erosion

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erosion

 [e-ro´zhun]
an eating or gnawing away; a shallow or superficial ulceration; in dentistry, the wasting away or loss of substance of a tooth by a chemical process that does not involve known bacterial action. adj., adj ero´sive.
cervical erosion destruction of the squamous epithelium of the vaginal portion of the cervix, due to irritation and later ulceration.

e·ro·sion

(ē-rō'zhŭn),
1. A wearing away or a state of being worn away, as by friction or pressure. Compare: corrosion.
2. A shallow ulcer; in the stomach and intestine, an ulcer limited to the mucosa, with no penetration of the muscularis mucosa.
3. Chemically induced tooth loss, occurring mainly through acid dissolution. When the cause is unknown, it is referred to as idiopathic erosion. Synonym(s): odontolysis
[L. erosio, fr. erodo, to gnaw away]

erosion

/ero·sion/ (ĕ-ro´zhun) an eating or gnawing away; a shallow or superficial ulceration; in dentistry, the wasting away or loss of substance of a tooth by a chemical process that does not involve known bacterial action.ero´sive

erosion

(ĭ-rō′zhən)
n.
The superficial destruction of a surface by friction, pressure, ulceration, or trauma.

erosive (ĭ-rō′sĭv) adj.

erosion

[irō′zhən]
Etymology: L, erodere, to consume
1 the wearing away or gradual destruction of a surface. For example, a mucosal or epidermal surface may erode as a result of inflammation, injury, or other causes, usually marked by the appearance of an ulcer. See also necrosis.
2 the action of acid (low pH) substances dissolving tooth structure. Can be due to habitual sucking on citrus fruits such as lemons, from acidic swimming pool water, or gastroesophageal reflux.

erosion

A wearing away, ulceration. See Apple core erosion, Cervical erosion.

e·ro·sion

(ē-rō'zhŭn)
1. A wearing away or a state of being worn away, as by friction or pressure.
2. A shallow ulcer; in the stomach and intestine, an ulcer limited to the mucosa, with no penetration of the muscularis mucosae.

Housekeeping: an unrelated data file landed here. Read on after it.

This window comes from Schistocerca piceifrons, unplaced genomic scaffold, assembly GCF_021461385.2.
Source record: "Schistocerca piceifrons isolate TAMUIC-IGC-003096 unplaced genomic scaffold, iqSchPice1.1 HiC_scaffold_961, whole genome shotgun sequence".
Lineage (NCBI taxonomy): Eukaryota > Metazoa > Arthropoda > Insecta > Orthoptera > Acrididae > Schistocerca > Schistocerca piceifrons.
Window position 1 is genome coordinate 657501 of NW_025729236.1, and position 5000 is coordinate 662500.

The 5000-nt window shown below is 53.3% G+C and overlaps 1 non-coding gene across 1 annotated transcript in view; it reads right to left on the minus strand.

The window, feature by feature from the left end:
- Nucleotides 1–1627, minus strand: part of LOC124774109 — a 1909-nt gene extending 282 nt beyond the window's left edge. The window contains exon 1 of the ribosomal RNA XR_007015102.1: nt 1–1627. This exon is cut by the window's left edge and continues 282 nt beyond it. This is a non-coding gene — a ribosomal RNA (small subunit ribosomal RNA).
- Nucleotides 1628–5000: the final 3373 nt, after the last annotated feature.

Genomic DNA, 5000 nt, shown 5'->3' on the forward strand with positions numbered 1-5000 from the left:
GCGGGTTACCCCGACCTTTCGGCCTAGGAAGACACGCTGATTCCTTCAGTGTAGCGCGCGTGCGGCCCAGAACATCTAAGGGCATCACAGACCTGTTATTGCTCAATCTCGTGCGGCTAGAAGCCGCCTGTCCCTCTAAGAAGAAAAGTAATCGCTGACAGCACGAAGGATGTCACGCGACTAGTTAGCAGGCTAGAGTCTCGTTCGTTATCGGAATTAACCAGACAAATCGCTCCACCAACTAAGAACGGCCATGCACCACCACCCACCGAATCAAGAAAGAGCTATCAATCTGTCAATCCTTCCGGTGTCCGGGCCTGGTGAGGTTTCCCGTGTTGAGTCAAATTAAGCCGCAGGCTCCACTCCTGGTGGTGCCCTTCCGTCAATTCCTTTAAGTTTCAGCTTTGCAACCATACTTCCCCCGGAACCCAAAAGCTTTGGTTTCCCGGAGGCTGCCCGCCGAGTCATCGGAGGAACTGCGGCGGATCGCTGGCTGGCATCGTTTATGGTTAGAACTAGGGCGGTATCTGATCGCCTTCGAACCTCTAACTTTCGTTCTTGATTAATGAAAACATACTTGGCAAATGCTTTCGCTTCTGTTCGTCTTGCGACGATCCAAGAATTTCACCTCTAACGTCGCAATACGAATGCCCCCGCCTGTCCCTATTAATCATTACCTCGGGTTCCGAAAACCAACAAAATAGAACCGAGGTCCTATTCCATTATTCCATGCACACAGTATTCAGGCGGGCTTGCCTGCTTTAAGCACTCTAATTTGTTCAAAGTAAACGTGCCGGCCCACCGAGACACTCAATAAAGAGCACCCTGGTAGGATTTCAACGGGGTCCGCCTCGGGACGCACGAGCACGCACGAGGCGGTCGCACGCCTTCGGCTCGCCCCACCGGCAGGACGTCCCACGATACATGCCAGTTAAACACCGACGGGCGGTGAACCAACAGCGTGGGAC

3. The wearing away of a tooth by nonbacterial chemical action; when the cause is unknown, it is referred to as idiopathic erosion.
Synonym(s): odontolysis.
[L. erosio, fr. erodo, to gnaw away]

erosion

the wearing away of geological formations such as rock, soil, etc. For example, deafforestation or the removal of hedges causes soil erosion.

erosion

wearing away, by friction or pressure

e·ro·sion

(ē-rō'zhŭn)
1. Chemically induced tooth loss, occurring mainly through acid dissolution. When the cause is unknown, it is referred to as idiopathic erosion.
Synonym(s): odontolysis.
2. A wearing away or a state of being worn away, as by friction or pressure.
Compare: corrosion
[L. erosio, fr. erodo, to gnaw away]

erosion (ērō´zhən),

n the chemical or mechanicochemical destruction of tooth substance, the mechanism of which is incompletely known, which leads to the creation of concavities of many shapes at the cementoenamel junction of teeth. The surface of the cavity, unlike dental caries, is hard and smooth.
Enlarge picture
Erosion.

erosion

an eating or gnawing away; a shallow or superficial ulceration; in dentistry, the wasting away or loss of substance of a tooth by a chemical process that does not involve known bacterial action.
References in periodicals archive ?
the Department of Interior did not want to lose control over the soil erosion program (even though funding for the program was slated to end in another year), and many congressional leaders did not want to create yet another government program that would cost money.
Deforestation and pasture degradation is one of the main root causes of soil erosion (both by water and wind) leading to removal of top soil and desertification.
Someone building a new home or digging a pond, for instance, will probably need a soil erosion permit.
Soil erosion in the control treatment was greatest for the loam (950.
of California-Los Angeles) examines soil erosion in the Georgia Piedmont over the entire course of European settlement.
As its title "Westward Hoe" implies, chapter six examines the association between soil erosion and the spread of European agriculture in North America.
To assess soil erosion during the Mayan era, Anselmetti's team measured how much clay had washed into Guatemala's Lake Salpeten.
This aims to help farmers improve water quality and tackle diffuse pollution caused by soil erosion and the use of fertilisers and agrichemicals.
And that means less air and water pollution, less greenhouse gases, and less soil erosion.
The "feedstock" would be the indigenous jatropha plant, an oil-bearing hedge frequently used in Africa as a windbreak to prevent soil erosion.